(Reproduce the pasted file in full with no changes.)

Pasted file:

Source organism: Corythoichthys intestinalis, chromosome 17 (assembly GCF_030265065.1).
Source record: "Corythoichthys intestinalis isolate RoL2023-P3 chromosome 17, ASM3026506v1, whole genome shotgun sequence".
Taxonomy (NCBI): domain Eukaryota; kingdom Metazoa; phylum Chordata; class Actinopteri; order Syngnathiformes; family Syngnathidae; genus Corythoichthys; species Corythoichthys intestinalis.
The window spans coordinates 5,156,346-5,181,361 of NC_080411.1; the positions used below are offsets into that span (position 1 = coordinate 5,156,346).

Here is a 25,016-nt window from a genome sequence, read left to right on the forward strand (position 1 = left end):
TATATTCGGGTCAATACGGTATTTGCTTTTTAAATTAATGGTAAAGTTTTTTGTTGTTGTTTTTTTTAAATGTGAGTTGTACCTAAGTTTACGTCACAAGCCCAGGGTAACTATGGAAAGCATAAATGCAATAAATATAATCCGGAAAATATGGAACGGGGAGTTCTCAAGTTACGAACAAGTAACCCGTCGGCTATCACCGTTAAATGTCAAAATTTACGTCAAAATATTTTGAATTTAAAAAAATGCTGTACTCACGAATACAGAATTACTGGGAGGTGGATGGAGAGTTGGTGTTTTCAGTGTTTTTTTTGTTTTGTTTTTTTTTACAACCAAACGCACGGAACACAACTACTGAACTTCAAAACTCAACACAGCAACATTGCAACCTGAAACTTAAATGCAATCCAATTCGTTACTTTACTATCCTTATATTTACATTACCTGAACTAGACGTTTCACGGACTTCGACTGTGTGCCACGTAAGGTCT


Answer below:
Source organism: Corythoichthys intestinalis, chromosome 17 (assembly GCF_030265065.1).
Source record: "Corythoichthys intestinalis isolate RoL2023-P3 chromosome 17, ASM3026506v1, whole genome shotgun sequence".
Taxonomy (NCBI): domain Eukaryota; kingdom Metazoa; phylum Chordata; class Actinopteri; order Syngnathiformes; family Syngnathidae; genus Corythoichthys; species Corythoichthys intestinalis.
The window spans coordinates 5,156,346-5,181,361 of NC_080411.1; the positions used below are offsets into that span (position 1 = coordinate 5,156,346).

Here is a 25,016-nt window from a genome sequence, read left to right on the forward strand (position 1 = left end):
TATATTCGGGTCAATACGGTATTTGCTTTTTAAATTAATGGTAAAGTTTTTTGTTGTTGTTTTTTTTAAATGTGAGTTGTACCTAAGTTTACGTCACAAGCCCAGGGTAACTATGGAAAGCATAAATGCAATAAATATAATCCGGAAAATATGGAACGGGGAGTTCTCAAGTTACGAACAAGTAACCCGTCGGCTATCACCGTTAAATGTCAAAATTTACGTCAAAATATTTTGAATTTAAAAAAATGCTGTACTCACGAATACAGAATTACTGGGAGGTGGATGGAGAGTTGGTGTTTTCAGTGTTTTTTTTGTTTTGTTTTTTTTTACAACCAAACGCACGGAACACAACTACTGAACTTCAAAACTCAACACAGCAACATTGCAACCTGAAACTTAAATGCAATCCAATTCGTTACTTTACTATCCTTATATTTACATTACCTGAACTAGACGTTTCACGGACTTCGACTGTGTGCCACGTAAGGTCT